Officials search home, car of Colo. school gunman

Denver authorities on Saturday searched the home and car of the gunman who opened fire at a high school, critically injuring a 17-year-old girl before he shot and killed himself.

Arapahoe County Sheriff Grayson Robinson toldThe Denver Post investigators were interviewing students, teachers and staff members Saturday in an effort to learn every tiny detail about the shooting at Arapahoe High School. Officials have identified the gunman as 18-year-old Karl Pierson.

"We will interview hundreds of people," Robinson said Saturday morning. "We are going to do it right."

Tracy Murphy, a librarian and debate team coach, is believed to have been the gunman's target in the shooting.

According to KUSA-TV in Denver, Murphy implemented "active-shooter protocols" after he learned that Pierson was armed with a shotgun and asking for him on Friday. Murphy then left the scene, a move Robinson said may have helped to limit the potential carnage.

Robinson also heaped praise Saturday on a school resource officer who responded immediately after the first shots were fired.

"He found (Pierson's) body within five minutes," Robinson told the Post. "Not only did he know what he was doing but he was very courageous."

On Friday night, Robinson would not elaborate on any possible motive except to say Pierson, who was found dead of a self-inflicted gunshot wound, had had a "confrontation or disagreement" with the teacher.

An Arapahoe County deputy escorted Murphy home to pick up a few belongings on Friday night. Murphy declined to talk about the shooting. What he has to say about his interactions with Pierson likely will be a key part of the investigation.

The 17-year-old girl who suffered a gunshot wound and remained in critical condition on Saturday. Two other students suffered minor injuries.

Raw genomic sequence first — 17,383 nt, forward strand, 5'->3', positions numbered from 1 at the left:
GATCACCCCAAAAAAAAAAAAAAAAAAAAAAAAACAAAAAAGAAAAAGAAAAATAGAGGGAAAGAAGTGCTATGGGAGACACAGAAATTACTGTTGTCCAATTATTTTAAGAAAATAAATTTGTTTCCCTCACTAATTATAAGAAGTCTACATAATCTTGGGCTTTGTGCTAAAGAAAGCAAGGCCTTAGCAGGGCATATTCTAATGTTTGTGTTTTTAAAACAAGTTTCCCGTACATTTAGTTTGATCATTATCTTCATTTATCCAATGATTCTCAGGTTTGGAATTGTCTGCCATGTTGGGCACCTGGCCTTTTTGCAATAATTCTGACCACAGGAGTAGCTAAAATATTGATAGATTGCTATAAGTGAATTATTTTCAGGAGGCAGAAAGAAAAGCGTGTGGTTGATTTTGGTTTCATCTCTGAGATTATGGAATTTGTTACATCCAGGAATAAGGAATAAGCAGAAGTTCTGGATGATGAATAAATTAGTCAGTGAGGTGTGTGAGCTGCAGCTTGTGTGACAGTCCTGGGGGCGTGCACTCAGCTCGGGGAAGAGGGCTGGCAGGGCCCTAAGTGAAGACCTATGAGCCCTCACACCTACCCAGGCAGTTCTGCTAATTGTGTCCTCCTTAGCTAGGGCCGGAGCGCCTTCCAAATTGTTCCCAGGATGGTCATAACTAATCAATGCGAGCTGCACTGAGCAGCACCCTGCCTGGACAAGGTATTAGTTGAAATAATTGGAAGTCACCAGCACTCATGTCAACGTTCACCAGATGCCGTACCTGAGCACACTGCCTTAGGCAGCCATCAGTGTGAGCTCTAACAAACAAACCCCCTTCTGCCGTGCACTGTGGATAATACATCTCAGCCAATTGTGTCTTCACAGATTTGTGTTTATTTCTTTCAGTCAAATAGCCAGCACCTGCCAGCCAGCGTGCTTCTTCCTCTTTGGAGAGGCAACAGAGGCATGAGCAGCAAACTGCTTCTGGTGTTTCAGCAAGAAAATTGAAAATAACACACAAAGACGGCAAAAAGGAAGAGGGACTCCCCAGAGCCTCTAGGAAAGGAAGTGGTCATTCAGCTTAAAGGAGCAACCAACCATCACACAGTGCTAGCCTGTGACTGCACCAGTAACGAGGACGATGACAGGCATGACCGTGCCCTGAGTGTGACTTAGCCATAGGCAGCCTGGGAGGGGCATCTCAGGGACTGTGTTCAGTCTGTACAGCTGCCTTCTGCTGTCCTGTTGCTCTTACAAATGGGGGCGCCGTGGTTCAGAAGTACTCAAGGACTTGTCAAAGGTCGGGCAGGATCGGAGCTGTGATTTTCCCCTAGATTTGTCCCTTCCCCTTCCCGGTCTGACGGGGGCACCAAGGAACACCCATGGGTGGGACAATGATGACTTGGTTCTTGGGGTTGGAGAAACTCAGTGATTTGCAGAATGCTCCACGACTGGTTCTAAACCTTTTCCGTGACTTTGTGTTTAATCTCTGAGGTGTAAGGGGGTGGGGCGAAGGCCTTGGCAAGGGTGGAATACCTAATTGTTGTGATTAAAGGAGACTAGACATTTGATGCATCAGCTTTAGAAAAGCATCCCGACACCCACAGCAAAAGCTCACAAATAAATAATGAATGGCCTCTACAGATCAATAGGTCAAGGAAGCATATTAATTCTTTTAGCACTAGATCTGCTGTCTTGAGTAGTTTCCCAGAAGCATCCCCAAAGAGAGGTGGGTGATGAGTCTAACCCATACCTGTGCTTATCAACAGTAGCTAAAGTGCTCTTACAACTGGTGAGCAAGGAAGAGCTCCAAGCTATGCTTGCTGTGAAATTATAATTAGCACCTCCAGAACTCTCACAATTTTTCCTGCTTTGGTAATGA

On Saturday, students were able to return to the high school for the first time since being evacuated during the shooting Friday afternoon. They picked up their cars, but they were not allowed to go inside the school, which remains a crime scene. The school was surrounded in yellow crime scene tape.

It is unknown when students will be allowed back into the school to pick up their backpacks, cellphones or other items left behind. Classes are canceled on Monday. Finals were scheduled to start Tuesday, but those also have been canceled.

"Communication about final exams will come as we have more information, but they will not occur in any format until after the holiday break," according to a letter from the Arapahoe High School Administrative Team.

The shooting — on the eve of the first anniversary of the Newtown school massacre, in which 20 students and six staffers were killed — sent scores of terrified students and staffers at Centennial's Arapahoe High School scurrying at about 12:30 p.m. Police and other first responders quickly mobilized to surround the 2,220-student school.

The gunman also brought two Molotov cocktails inside the school and exploded one, KUSA-TV reported. The other was found and removed by the bomb squad.

The incident unfolded when the armed student entered the west side of the school from a student parking lot. He told other students he was interested in confronting a specific teacher.

Many students locked themselves in classrooms until first responders arrived. Some said they heard several gunshots in a hallway near the school library.

"We were shaking, we were crying, we were freaking out,'' 9th grader Whitney Riley told CNN.

Jessica Girard was in math class when she said she heard three shots.

"Then there was a bunch of yelling, and then I think one of the people who had been shot was yelling in the hallway, 'Make it stop,' " she said.

Contributing: KUSA-TV, Denver; Associated Press


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